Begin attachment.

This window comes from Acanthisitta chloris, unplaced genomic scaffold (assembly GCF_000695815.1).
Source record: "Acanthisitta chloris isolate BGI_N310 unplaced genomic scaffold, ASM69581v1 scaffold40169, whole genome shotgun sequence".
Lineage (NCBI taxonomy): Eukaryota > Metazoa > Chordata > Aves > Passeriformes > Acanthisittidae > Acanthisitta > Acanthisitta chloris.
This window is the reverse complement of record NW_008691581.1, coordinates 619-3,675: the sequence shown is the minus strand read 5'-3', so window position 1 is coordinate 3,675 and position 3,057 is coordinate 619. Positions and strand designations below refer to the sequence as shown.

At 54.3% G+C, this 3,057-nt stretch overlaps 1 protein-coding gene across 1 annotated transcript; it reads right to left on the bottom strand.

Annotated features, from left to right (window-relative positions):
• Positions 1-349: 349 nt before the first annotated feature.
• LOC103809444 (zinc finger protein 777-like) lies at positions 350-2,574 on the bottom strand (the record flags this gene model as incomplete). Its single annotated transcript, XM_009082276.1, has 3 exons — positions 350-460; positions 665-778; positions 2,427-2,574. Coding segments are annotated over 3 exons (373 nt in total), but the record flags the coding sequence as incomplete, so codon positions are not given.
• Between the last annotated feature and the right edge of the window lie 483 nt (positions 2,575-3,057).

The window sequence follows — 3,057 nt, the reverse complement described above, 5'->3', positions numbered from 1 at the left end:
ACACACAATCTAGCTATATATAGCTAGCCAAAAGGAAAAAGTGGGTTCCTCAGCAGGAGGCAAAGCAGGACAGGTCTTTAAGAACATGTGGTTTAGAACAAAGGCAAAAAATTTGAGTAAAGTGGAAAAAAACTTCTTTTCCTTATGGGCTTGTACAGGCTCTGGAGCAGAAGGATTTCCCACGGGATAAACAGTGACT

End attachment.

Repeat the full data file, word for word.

This window comes from Acanthisitta chloris, unplaced genomic scaffold (assembly GCF_000695815.1).
Source record: "Acanthisitta chloris isolate BGI_N310 unplaced genomic scaffold, ASM69581v1 scaffold40169, whole genome shotgun sequence".
Lineage (NCBI taxonomy): Eukaryota > Metazoa > Chordata > Aves > Passeriformes > Acanthisittidae > Acanthisitta > Acanthisitta chloris.
This window is the reverse complement of record NW_008691581.1, coordinates 619-3,675: the sequence shown is the minus strand read 5'-3', so window position 1 is coordinate 3,675 and position 3,057 is coordinate 619. Positions and strand designations below refer to the sequence as shown.

At 54.3% G+C, this 3,057-nt stretch overlaps 1 protein-coding gene across 1 annotated transcript; it reads right to left on the bottom strand.

Annotated features, from left to right (window-relative positions):
• Positions 1-349: 349 nt before the first annotated feature.
• LOC103809444 (zinc finger protein 777-like) lies at positions 350-2,574 on the bottom strand (the record flags this gene model as incomplete). Its single annotated transcript, XM_009082276.1, has 3 exons — positions 350-460; positions 665-778; positions 2,427-2,574. Coding segments are annotated over 3 exons (373 nt in total), but the record flags the coding sequence as incomplete, so codon positions are not given.
• Between the last annotated feature and the right edge of the window lie 483 nt (positions 2,575-3,057).

The window sequence follows — 3,057 nt, the reverse complement described above, 5'->3', positions numbered from 1 at the left end:
ACACACAATCTAGCTATATATAGCTAGCCAAAAGGAAAAAGTGGGTTCCTCAGCAGGAGGCAAAGCAGGACAGGTCTTTAAGAACATGTGGTTTAGAACAAAGGCAAAAAATTTGAGTAAAGTGGAAAAAAACTTCTTTTCCTTATGGGCTTGTACAGGCTCTGGAGCAGAAGGATTTCCCACGGGATAAACAGTGACT